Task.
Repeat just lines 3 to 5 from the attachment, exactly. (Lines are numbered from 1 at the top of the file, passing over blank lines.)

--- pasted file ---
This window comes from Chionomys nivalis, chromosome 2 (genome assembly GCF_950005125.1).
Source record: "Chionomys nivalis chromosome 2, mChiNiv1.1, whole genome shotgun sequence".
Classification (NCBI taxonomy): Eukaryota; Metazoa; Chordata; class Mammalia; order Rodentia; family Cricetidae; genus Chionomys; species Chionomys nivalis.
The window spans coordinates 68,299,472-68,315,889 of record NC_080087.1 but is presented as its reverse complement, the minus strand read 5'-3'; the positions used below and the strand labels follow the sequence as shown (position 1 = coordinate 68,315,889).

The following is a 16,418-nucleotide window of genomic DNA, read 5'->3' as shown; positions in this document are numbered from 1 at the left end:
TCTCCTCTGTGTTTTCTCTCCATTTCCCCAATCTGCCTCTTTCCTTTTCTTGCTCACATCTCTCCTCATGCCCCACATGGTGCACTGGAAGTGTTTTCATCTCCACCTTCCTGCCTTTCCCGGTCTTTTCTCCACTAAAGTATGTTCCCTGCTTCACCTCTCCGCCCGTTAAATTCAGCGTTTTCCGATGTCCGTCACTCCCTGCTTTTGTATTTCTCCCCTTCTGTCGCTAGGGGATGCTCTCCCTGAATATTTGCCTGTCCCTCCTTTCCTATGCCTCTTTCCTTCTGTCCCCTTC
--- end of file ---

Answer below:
Classification (NCBI taxonomy): Eukaryota; Metazoa; Chordata; class Mammalia; order Rodentia; family Cricetidae; genus Chionomys; species Chionomys nivalis.
The window spans coordinates 68,299,472-68,315,889 of record NC_080087.1 but is presented as its reverse complement, the minus strand read 5'-3'; the positions used below and the strand labels follow the sequence as shown (position 1 = coordinate 68,315,889).

The following is a 16,418-nucleotide window of genomic DNA, read 5'->3' as shown; positions in this document are numbered from 1 at the left end: